According to a study on the changing state of tropical cyclones over the northern Indian Ocean, there has been a decrease in the speed of cyclones in the Arabian Sea. Cyclones are now moving slowly. Increased cyclonic activity in the Arabian Sea is strongly related to increased moisture availability due to rising sea temperatures and global warming.

Understanding this situation, Dr Roxy Mathew Koll, climate scientist and lead author from the Indian Institute of Tropical Meteorology, says: "The state of the weather over the ocean is very helpful for the intensity of this system. While cyclogenesis has decreased in In the Bay of Bengal, the intensity of cyclones has multiplied several times. Cyclones can now maintain their destructive energy for many days. Cyclone Amphan was an example of this trend, which continued as a powerful cyclone over land, causing widespread devastation. As long as the oceans continue to warm and the winds remain favourable, cyclones will maintain their intensity for longer periods."

Dr Col further explains: "The Bay of Bengal has been particularly affected by global warming in recent decades. The temperature in the Bay of Bengal remains between 30 and 32 degrees Celsius. These high temperatures play a huge role in the intensity of cyclonic storms because they transmit more convection. Such intense intensity has recently occurred repeatedly in both the Arabian Sea and the Bay of Bengal."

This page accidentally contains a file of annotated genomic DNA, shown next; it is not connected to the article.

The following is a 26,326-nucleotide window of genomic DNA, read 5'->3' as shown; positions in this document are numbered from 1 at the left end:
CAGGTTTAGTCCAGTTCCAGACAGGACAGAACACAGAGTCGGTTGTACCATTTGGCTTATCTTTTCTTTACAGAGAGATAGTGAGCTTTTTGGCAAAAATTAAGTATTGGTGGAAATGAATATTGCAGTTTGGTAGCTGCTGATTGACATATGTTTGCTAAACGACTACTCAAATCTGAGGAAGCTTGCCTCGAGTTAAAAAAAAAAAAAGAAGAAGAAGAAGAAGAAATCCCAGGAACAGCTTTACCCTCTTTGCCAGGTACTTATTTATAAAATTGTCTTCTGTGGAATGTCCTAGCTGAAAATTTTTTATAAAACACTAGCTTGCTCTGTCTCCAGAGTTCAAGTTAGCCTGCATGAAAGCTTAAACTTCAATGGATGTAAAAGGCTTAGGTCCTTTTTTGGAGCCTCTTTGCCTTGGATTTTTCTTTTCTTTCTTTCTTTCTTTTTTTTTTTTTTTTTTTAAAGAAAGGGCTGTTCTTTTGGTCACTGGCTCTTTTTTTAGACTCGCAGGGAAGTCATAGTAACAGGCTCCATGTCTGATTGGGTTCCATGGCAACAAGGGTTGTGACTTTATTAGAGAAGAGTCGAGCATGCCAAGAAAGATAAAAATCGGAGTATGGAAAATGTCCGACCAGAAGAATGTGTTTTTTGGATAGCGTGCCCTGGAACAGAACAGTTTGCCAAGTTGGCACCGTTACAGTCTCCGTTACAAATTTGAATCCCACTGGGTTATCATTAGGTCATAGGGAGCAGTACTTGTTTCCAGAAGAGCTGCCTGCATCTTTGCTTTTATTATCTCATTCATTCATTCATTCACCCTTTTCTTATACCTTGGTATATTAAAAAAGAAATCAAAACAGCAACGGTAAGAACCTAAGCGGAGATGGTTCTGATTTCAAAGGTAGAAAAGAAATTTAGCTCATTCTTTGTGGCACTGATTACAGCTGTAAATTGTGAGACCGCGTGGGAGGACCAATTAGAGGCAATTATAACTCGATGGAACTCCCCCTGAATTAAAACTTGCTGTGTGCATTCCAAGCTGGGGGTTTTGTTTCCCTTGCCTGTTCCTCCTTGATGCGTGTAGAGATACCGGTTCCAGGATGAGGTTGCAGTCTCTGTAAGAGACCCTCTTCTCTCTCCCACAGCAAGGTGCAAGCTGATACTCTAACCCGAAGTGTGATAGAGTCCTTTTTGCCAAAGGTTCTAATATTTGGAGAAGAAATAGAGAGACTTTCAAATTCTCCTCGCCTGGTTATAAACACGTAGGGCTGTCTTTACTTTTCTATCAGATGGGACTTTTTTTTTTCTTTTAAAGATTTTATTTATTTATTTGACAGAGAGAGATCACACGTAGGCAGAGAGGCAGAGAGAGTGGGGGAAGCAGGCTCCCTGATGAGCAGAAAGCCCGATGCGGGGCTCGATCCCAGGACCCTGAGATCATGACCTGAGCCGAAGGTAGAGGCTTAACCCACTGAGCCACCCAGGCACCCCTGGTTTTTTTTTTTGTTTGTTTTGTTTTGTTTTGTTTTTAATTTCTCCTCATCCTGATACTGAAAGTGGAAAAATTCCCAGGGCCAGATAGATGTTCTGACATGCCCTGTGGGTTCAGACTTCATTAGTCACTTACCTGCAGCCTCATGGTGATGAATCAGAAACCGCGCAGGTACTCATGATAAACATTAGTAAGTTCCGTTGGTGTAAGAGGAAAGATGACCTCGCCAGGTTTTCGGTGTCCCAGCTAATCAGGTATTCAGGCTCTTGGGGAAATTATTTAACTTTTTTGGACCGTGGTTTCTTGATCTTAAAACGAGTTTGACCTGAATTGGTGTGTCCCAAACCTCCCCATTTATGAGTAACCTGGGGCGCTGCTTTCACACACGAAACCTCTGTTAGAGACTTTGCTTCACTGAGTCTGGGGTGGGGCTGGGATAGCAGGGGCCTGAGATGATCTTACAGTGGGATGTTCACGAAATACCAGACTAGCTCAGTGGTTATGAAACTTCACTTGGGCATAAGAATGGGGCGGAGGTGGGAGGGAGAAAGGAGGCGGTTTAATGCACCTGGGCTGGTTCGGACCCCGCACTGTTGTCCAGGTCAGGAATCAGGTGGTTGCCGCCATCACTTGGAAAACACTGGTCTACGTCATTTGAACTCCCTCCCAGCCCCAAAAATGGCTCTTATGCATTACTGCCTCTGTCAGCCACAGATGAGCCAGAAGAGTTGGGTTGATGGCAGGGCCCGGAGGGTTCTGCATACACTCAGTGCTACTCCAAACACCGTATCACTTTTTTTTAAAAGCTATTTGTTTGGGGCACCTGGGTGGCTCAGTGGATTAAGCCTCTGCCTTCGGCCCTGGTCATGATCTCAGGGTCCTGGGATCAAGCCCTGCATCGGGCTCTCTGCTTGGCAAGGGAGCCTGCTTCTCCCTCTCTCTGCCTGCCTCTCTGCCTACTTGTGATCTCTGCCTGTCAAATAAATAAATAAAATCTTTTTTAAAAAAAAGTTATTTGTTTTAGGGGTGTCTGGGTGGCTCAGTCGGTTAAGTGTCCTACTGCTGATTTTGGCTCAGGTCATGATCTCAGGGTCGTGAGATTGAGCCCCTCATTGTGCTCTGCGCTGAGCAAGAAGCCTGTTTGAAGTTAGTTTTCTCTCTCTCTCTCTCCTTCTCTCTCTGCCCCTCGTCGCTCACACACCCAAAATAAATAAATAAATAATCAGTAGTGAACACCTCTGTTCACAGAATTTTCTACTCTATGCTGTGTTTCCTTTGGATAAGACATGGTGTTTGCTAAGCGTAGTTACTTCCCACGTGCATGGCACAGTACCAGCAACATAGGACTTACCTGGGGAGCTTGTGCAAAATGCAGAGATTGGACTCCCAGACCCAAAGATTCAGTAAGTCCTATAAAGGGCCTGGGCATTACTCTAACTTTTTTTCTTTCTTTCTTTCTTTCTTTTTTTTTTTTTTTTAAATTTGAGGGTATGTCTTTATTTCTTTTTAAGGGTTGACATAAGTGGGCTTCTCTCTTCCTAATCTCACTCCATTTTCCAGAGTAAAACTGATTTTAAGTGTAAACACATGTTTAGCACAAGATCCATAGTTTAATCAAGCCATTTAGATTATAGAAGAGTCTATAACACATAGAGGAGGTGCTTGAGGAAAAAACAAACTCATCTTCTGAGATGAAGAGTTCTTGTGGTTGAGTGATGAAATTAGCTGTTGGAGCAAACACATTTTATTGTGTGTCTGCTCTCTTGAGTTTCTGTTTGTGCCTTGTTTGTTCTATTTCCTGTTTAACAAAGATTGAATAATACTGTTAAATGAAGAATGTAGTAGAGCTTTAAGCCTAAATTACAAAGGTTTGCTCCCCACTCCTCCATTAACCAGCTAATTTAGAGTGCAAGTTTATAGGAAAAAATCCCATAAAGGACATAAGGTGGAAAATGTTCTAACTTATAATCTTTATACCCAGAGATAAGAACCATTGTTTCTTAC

Effects of climate change on cyclogenesis

Tropical cyclones (TC) are one of the most destructive natural disasters, causing the loss of more than half a million lives worldwide in the last five decades. More than 75% of all TCs in the last 300 years that have resulted in the deaths of 5,000 or more people have occurred in the North Indian Ocean (NIO).

The risks posed by increased cyclonic activity due to human-induced climate change have been well established. The Indian Ocean area, which includes the Arabian Sea (AS) and the Bay of Bengal (BoB), is of particular concern due to the high population density along its coastlines.

"Sea surface temperature is rising. The mechanism behind cyclone formation remains the same, but weather conditions are changing. In recent days, cyclones are becoming more intense at a rapid rate. The reason Behind this is not only rising sea surface temperature (SST), but also rising ocean heat content (OHC)" said Dr. M. M. Ali, Andhra Pradesh State Disaster Management Authority Meteorologist and Oceanographer and Emeritus Scientist and Group Director - Atmospheric, ISRO (Indian Space Research Organization).